Spectral Country, Slowed to a Crawl and Dotted With Silence
Love ends in a whisper on this dark and velvety album, ten fragmentary and narcotizing country soundscapes, all sentiment scraped carefully from their ominous surfaces. Tim Foljhan’s fifth full-length album as Two Dollar Guitar is primarily a solo affair, his deep gothic voice embellished by minimal flourishes of guitar and cello. Lines drift off into silence here, words evaporating into bottomless pools of consideration. “I’m so tired…of this life of lies…that I live…alone”, sings Toljhan in the bruised and melancholy “Cascade”, the phrases so widely separated that they might not belong to the same sentence at all.
“Wide Load” is the album’s hallucinatory centerpiece, wavering electronic notes and a three-note arpeggio framing murmured observations of ruined love. The song has a droning, late night hopelessness to it, a sort of burned out acceptance that’s somehow more desperate than despair. The notes are strung out, barely connected to one another, in melodies spiked with tenuous silences. The effect is very much like a drug, artificial calm masking deep, submerged turbulence. It is also quite beautiful, in a foreboding, deep black sort of way, each phrase ending with the dull chant of “It’s a wide load…It’s a wide load”.
Not all the album’s songs are so dark. “Swamp Girl” has an echoey, finger-picked lightness, a country lilt bobbing under its hollow-voiced drama. And “4 O’Clock”, with its mouth-right-against-the-mic vocals, puts an optimistic flurry of autoharp notes against its downbeat, after-the-break-up subject matter. Nor is there much to fear from the two gorgeous instrumentals that bookend the album. “Blue Coat and Yellow Vest” is all glistening acoustic guitar figures punctuated by sudden chords, mirage-like in its shimmery, acoustic loveliness. “The Ghost Ship”, which closes the album, is denser, full of giddy guitar runs up and down the scales that double back and interlock with each other in delicate lattice patterns.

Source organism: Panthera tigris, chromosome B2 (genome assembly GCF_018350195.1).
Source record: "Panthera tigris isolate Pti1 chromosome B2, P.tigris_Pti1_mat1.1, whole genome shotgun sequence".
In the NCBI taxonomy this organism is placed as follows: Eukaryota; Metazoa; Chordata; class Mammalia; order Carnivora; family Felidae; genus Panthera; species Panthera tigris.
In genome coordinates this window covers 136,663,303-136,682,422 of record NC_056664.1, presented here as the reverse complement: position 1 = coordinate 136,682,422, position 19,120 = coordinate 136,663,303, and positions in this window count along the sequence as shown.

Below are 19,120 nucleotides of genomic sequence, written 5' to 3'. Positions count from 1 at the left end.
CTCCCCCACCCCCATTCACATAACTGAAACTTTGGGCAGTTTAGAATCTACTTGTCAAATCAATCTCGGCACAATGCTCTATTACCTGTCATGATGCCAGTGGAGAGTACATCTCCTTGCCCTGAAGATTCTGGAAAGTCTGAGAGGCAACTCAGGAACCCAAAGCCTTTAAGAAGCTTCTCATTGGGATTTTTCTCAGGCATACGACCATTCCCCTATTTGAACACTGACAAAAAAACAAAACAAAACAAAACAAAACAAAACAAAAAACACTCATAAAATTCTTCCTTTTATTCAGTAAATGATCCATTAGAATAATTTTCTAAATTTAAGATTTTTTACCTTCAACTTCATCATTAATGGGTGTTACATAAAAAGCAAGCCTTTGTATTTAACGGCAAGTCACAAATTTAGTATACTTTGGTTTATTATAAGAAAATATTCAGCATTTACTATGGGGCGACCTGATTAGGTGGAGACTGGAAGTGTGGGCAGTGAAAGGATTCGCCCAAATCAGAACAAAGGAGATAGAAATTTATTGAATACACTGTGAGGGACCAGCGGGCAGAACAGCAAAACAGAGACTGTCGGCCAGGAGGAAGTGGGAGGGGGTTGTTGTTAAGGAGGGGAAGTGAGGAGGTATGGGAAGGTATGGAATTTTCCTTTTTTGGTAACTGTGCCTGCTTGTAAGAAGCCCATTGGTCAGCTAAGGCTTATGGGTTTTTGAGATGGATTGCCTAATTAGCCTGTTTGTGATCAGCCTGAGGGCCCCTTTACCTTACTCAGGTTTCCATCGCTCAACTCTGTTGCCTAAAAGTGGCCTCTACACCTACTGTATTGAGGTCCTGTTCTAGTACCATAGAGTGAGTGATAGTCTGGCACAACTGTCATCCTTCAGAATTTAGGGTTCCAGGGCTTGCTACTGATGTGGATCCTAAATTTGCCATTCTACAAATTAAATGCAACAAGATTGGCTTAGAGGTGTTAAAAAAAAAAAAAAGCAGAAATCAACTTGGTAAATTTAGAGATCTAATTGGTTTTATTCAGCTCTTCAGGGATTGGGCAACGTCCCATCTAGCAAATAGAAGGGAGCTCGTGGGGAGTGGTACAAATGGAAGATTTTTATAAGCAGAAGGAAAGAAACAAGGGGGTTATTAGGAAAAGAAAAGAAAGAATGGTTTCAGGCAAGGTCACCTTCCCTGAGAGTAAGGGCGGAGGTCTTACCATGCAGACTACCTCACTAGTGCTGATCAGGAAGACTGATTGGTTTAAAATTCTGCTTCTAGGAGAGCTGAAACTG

Yet enjoyable as these outings are, the album’s center clearly lies in more troubled territory. “The Wear and Tear of Fear”, near the end, begins with the observation, “I lost another woman / But I don’t care / It looks like it’s the end of fun”, and ends with a call for the wrecking ball. “Who wants to care at all?” sings Foljhan in his curiously detached voice, against a wonderfully warm and organic background of guitar and surging cello. It’s an almost clinical description of alienation, encased in the soft, enveloping familiarity of country music… disturbing, powerful, and weird.